Microbial Biology Ph.D. student Javiera Norambuena-Morales performing assays with
T. thermophilus. ?
Keywords: Mercury resistance (mer) operon, sulfhydrylase, oxidateve stress response, Thermus thermophilus
Mercury resistance and the oxidtive stress response, which prevents intracellular oxygen damage, share dependence on the availability of cysteine. We are investigating how the supply of thiolated amino acids affects resistance to mercury and to reactive oxygen species (ROS) with the goal of learning how metals and oxidative stresses interact intracellularly.
T. thermophilus that were mutated by the insertion of a kanamycin resistance gene to modify thiol biosynthesis and oxidative stress response.
Octopus Spring in Yellowstone National Park is an example for a high temperature environment where
Thermus thermophilus thrives
Most cells produce toxic reactive oxygen species (ROS in the figure), i.e., oxidative stress, when they respire. These species are quenched by small molecule thiol-based redox buffers and are detoxified by enzymes such as superoxide dismutase (SOD). Redox balance is maintained by the thioredoxin system (TR and Trx) that maintains intracellular redox.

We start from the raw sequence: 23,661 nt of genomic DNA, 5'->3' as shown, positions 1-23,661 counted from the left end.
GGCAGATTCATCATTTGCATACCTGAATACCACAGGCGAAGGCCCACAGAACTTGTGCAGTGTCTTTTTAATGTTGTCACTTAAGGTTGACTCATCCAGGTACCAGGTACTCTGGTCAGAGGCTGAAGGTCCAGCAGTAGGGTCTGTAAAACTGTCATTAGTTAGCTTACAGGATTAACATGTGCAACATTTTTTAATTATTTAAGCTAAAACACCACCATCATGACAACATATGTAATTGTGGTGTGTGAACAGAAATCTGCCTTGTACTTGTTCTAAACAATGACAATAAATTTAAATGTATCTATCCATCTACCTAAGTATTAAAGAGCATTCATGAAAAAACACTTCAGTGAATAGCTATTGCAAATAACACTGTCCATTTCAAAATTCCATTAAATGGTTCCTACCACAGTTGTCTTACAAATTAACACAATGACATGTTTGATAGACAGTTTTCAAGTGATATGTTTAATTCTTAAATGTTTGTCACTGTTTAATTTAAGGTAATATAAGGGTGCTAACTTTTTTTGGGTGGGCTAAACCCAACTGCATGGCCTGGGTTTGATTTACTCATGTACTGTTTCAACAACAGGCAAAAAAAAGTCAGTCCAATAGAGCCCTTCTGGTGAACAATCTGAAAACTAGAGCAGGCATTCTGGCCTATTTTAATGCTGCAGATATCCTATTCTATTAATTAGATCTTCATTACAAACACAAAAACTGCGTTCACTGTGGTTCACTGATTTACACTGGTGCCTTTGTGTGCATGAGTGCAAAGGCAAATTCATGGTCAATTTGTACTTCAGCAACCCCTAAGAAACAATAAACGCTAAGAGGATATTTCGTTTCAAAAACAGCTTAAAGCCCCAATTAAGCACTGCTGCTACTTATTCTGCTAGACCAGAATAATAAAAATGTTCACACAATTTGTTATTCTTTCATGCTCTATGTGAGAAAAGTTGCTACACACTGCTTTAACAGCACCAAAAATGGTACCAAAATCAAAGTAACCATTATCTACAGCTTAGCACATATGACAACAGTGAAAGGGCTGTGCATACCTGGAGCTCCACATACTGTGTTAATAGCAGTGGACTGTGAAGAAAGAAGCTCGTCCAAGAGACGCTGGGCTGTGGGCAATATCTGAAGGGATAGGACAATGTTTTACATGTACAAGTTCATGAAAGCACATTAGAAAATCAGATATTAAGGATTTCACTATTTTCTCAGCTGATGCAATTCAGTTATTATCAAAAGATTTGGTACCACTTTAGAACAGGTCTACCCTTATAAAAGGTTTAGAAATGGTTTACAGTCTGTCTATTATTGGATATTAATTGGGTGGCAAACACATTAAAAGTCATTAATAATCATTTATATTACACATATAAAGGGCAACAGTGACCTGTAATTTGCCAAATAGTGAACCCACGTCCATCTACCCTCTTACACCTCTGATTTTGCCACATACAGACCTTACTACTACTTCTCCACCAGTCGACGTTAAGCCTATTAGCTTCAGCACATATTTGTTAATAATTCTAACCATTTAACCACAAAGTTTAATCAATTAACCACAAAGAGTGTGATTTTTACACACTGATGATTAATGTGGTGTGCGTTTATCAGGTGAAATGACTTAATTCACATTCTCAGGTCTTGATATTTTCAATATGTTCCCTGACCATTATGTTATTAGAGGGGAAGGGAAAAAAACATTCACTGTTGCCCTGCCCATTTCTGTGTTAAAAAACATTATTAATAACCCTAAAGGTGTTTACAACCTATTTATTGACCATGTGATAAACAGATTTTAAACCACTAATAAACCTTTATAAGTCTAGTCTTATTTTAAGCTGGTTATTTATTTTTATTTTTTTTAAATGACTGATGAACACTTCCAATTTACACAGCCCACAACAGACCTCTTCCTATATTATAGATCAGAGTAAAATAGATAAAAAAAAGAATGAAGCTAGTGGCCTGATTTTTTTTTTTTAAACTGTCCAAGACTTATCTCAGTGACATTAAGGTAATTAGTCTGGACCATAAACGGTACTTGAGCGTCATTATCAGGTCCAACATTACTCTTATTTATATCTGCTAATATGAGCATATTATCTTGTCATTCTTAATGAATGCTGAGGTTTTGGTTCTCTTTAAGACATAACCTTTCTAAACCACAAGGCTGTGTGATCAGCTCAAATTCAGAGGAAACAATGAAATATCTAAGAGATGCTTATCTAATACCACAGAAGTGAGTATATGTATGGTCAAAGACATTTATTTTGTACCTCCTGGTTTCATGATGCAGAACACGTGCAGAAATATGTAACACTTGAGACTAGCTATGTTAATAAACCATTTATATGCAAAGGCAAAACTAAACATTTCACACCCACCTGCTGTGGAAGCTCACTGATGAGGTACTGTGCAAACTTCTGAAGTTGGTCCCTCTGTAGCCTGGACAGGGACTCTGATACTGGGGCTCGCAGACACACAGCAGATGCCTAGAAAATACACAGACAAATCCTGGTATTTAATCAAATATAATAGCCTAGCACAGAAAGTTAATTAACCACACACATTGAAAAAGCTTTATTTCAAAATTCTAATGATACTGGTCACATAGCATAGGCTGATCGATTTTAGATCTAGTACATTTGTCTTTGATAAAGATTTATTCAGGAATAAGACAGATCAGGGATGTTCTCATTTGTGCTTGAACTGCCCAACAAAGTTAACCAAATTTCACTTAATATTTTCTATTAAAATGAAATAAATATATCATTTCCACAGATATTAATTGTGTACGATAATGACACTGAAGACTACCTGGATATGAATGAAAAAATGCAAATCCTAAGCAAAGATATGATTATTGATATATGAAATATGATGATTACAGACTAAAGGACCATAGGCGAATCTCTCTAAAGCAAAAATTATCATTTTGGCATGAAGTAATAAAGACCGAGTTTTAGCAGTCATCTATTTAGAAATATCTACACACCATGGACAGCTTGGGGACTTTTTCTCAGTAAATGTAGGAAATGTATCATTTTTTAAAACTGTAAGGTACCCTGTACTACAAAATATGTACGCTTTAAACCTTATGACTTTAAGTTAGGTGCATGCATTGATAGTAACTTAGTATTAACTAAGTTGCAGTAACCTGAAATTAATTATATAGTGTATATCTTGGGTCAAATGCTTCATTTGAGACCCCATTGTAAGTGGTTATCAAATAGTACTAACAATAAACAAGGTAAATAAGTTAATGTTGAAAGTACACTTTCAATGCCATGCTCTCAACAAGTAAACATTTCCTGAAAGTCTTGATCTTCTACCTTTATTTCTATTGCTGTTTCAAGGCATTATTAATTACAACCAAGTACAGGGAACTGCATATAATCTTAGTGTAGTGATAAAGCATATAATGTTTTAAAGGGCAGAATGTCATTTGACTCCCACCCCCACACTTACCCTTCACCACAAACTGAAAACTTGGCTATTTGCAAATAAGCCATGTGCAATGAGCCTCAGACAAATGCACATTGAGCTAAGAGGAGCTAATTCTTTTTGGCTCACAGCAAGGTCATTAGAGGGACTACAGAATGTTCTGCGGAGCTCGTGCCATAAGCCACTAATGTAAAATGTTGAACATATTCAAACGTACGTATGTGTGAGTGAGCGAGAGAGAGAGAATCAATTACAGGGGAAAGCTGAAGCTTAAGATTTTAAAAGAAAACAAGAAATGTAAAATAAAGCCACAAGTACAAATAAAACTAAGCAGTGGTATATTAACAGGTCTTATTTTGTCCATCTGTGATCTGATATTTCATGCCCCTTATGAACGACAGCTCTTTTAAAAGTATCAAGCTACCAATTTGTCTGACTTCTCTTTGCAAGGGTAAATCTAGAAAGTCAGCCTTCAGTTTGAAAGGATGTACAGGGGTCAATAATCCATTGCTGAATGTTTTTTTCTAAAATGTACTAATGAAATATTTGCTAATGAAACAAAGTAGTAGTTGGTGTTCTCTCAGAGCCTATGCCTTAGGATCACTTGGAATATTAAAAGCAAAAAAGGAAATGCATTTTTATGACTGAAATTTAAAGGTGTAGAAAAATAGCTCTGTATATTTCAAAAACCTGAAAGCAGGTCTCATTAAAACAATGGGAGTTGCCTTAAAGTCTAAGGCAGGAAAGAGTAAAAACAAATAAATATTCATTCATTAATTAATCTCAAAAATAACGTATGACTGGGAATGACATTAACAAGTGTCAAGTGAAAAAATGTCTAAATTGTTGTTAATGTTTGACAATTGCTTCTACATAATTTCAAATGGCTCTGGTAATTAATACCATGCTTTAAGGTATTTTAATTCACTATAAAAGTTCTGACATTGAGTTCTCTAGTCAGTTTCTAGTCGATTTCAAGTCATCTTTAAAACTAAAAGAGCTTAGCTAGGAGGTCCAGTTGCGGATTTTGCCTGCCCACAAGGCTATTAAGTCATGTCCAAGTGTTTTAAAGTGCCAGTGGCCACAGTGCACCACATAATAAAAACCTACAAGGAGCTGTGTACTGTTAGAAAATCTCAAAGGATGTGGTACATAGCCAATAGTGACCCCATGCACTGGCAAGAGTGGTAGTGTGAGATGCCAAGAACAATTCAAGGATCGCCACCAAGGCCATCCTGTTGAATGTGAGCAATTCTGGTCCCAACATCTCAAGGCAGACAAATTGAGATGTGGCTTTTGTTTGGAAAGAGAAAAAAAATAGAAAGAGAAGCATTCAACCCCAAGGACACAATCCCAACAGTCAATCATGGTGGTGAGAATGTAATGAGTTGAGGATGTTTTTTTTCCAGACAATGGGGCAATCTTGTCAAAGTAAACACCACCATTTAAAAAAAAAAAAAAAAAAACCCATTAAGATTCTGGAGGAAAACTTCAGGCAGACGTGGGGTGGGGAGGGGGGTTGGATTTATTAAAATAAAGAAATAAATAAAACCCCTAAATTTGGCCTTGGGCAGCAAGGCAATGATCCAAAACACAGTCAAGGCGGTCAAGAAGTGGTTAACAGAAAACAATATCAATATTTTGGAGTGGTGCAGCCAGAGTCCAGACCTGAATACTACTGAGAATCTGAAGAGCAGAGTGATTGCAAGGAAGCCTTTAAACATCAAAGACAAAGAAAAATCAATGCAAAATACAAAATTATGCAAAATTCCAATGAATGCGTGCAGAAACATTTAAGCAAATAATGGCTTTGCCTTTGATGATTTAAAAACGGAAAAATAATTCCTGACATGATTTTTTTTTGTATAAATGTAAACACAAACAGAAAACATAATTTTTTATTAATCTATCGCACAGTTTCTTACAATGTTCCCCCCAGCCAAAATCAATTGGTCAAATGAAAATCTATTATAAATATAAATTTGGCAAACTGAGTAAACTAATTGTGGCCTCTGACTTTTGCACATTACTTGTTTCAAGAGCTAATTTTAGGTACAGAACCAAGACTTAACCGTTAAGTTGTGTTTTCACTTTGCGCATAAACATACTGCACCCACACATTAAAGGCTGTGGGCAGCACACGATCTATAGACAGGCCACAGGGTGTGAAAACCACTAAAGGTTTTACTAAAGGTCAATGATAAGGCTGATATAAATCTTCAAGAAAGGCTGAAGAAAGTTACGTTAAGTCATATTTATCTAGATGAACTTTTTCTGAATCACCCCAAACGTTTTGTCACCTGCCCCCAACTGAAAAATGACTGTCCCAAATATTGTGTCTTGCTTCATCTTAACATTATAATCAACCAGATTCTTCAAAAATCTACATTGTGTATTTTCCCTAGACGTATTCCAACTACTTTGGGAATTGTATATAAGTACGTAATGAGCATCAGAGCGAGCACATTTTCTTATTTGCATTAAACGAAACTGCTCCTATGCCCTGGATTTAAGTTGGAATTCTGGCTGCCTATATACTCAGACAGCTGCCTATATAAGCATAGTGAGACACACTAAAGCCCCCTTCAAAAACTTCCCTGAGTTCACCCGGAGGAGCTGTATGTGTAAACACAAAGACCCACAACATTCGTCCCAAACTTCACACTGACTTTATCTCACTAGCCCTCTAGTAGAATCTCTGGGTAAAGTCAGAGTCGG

When mercury (Hg) is not present in the cell environment, the Hg resistance (mer) operon is partially repressed expressing only MerR, the repressor of the operon, and Oah2, an enzyme involved in redox buffer biosynthesis. MerA, the enzyme that reduces and detoxifies Hg, is not made due to a tight repression of the merA promoter by MerR.
When Hg enters the cells, it is rapidly sequestered by the small molecule redox buffers such as bacilithiol (BSH). This challenges the thiol homeostasis, destabilizing the intracellular redox state leading to a higher requirement for electrons and thus increased respiration rates and oxidative stress. However, Hg also increases expression (thick lines) of the mer operon. This induction leads to production of more Oah2 and thus more BSH and of MerA and the detoxification of Hg by reduction to the volatile elemental form.